Q: I’m extremely paranoid about the idea of my iPhone tracking my location for services like Facebook, having been the victim of a stalker once. As a result, I keep all of the location settings disabled on my iPhone. When I downloaded Facebook’s new Camera program, however, it says it needs to use my location in order to access photos from my Camera Roll. What gives here? Why does Facebook need to track my location to upload photos that are already stored on my iPhone? The normal Facebook app doesn’t care about this—I’ve never needed to turn location on to post photos from there, yet the Facebook Camera app, which is dedicated to posting photos wants to force me to turn location services on to use it. Or is it possible that the main Facebook app is somehow bypassing that I have location services OFF and actually tracking my location anyway? My husband keeps telling me I should just get off Facebook as they’re always spying on people, and I’m starting to wonder if he’s right.
A: The issue here is not that the Facebook Camera application is specifically tracking your location, but rather that iOS is erring on the side of caution when it comes to exposing your stored location data to any third-party application or service.
The iPhone has supported geo-tagging of photos since 2008 with the addition of the GPS capabilities in the iPhone 3G, storing your location in every photo you take with the built-in Camera app. However, prior to iOS 4.1 this information was not available at all to third-party apps accessing photos from your Camera Roll—it only appeared in your photos when they were transferred directly to your computer via a USB connection. Basically, iOS stripped out all of this data under the hood before handing photos over to third-party apps, avoiding the risk of users inadvertently sharing private location data in photos uploaded to online services such as Flickr, Picasa or Facebook.
With the release of iOS 4.1, Apple created a new interface that allowed third-party apps to access all of the stored data in a photo, including the location information. However, in the interest of user privacy this ability was tied into the iOS location service with warnings added to ensure that users were at least somewhat aware that they may potentially be sharing personal location information when uploading photos from third-party apps. If location services is enabled on your device, you normally receive a permission request the first time you attempt to access your Camera Roll from a third-party app, although it’s important to keep in mind that you will not see a separate warning for the camera roll if the app already has already requested access to location services for another reason—once you’ve given the app permission to use location services, this presumes authorization for accessing the stored location information in your camera roll as well.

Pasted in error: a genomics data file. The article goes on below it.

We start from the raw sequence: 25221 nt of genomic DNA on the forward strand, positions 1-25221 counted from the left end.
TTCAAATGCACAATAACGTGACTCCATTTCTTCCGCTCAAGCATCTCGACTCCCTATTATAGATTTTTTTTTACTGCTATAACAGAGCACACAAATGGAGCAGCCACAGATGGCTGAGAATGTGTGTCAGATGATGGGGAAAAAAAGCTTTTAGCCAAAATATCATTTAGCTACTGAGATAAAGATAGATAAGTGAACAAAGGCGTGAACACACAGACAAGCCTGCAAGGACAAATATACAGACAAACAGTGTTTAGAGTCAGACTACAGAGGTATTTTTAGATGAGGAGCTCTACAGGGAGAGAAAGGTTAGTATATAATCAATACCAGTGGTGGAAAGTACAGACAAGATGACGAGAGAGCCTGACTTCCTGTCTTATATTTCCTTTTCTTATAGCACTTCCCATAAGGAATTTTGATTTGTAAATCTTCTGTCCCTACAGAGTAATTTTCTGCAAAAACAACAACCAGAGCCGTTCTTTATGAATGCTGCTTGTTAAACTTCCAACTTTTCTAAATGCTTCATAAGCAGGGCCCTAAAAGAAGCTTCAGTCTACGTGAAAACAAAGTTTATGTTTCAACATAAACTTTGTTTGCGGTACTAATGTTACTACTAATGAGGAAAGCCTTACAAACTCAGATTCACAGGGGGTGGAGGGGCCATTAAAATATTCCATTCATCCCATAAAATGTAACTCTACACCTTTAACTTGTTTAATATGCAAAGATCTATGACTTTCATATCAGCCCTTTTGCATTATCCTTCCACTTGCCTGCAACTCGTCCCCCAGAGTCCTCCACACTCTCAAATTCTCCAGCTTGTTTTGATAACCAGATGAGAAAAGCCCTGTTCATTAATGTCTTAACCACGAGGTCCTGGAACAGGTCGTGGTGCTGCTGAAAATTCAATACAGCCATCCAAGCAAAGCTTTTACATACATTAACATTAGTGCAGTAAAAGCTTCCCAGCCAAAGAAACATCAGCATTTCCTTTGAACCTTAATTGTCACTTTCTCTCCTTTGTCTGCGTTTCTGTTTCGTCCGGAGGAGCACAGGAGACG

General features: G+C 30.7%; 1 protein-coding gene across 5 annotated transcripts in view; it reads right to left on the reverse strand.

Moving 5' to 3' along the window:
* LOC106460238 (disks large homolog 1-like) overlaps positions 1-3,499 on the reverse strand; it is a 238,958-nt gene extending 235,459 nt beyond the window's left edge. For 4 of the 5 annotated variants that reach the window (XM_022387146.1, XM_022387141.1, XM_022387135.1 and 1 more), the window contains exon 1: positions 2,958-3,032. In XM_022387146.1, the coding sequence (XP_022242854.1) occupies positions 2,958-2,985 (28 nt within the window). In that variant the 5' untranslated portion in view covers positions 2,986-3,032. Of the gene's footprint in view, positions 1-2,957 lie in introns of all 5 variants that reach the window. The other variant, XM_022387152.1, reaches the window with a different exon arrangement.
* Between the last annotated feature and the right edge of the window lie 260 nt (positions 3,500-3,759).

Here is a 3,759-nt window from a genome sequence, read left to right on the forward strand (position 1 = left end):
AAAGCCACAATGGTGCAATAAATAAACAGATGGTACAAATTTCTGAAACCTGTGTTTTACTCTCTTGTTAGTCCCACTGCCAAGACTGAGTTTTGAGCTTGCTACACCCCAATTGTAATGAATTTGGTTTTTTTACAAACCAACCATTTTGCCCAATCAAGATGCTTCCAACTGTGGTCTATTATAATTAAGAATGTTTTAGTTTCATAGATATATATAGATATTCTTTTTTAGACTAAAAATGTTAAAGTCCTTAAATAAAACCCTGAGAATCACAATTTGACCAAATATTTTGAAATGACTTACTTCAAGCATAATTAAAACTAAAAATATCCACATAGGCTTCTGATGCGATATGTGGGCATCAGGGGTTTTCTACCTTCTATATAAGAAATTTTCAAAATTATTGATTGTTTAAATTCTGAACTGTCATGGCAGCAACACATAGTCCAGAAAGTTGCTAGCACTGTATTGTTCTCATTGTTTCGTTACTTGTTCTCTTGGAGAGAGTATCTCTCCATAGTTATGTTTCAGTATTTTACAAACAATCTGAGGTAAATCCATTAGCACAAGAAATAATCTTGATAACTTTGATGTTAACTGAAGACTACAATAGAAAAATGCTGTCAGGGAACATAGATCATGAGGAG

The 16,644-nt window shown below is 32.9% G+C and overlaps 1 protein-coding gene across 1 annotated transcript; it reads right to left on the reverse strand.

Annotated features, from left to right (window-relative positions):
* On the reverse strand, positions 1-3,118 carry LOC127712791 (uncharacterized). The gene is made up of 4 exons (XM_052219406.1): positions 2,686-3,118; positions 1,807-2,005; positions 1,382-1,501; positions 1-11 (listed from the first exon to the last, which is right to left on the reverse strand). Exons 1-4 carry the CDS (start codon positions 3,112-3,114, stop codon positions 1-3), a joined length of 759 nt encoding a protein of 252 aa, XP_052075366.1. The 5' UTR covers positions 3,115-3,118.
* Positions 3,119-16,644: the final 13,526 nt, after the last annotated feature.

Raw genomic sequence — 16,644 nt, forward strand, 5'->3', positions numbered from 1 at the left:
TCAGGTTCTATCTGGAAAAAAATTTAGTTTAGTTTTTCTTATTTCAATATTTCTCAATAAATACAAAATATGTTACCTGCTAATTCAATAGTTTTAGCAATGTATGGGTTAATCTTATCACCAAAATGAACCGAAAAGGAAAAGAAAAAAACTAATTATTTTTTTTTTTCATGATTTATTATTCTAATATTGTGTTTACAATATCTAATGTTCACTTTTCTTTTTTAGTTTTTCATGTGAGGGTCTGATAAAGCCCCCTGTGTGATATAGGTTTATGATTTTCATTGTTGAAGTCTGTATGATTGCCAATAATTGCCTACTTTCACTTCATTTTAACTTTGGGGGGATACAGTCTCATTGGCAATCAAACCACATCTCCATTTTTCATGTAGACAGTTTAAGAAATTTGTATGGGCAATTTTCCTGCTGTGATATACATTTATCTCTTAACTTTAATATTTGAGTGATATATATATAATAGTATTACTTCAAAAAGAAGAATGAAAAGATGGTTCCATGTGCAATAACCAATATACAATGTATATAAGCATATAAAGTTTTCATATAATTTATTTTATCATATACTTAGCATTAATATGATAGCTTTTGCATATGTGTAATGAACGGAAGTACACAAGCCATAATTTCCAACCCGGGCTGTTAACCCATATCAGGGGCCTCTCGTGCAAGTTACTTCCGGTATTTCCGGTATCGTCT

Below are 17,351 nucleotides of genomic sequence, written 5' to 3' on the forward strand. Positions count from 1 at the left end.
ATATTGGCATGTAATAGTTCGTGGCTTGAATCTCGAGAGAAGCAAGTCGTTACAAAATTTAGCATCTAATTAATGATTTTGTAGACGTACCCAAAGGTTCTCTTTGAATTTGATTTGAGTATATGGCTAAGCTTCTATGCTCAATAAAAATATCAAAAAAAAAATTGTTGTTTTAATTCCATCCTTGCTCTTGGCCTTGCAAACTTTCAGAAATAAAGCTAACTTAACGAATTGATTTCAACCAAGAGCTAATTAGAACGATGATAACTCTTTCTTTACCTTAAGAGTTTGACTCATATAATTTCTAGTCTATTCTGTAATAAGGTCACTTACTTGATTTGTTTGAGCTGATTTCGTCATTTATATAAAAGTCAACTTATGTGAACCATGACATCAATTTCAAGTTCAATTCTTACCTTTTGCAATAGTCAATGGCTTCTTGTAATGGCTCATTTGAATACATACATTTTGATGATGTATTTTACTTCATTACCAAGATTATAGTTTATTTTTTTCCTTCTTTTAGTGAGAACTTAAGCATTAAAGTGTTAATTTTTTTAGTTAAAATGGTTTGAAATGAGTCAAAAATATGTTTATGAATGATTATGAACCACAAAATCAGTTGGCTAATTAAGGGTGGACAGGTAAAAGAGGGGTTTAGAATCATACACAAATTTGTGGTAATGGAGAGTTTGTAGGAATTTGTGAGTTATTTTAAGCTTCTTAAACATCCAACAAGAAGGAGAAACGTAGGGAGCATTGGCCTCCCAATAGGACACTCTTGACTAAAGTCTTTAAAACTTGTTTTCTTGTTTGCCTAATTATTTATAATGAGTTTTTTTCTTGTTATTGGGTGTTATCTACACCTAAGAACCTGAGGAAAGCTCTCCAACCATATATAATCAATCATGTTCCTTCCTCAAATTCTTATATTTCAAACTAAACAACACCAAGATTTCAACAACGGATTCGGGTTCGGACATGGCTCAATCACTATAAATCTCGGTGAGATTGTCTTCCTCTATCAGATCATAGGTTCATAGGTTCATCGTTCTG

However, if you have location services disabled globally, or you have previously denied the app permission to use location services, you will instead simply see an error message advising you that the application is unable to access your camera roll photos. Sadly, this is an all-or-nothing choice and there seems to be no way to simply go back to the old behaviour of stripping the location data out before uploading the photo.
Remember, however, this has nothing to do with the iPhone or the third-party app tracking your current location; it is merely a warning based on the fact that the app could be accessing the location information in the photos, revealing where the photos you’re uploading were actually taken. However, it’s also worth noting that just because an app can access this location data doesn’t mean that it’s actually using it; many apps, including Facebook, convert or resize photos before uploading them anyway, effectively discarding the stored location data in the process.
Ironically, if you have location services turned off entirely, it’s very likely your photos weren’t even geo-tagged in the first place. Unfortunately, it seems that iOS isn’t quite clever enough to actually check whether any of your photos actually have location information contained in them; it simply makes a blanket assumption that some might include location data and thereby denies access to the camera roll using the newer interface if location services are disabled.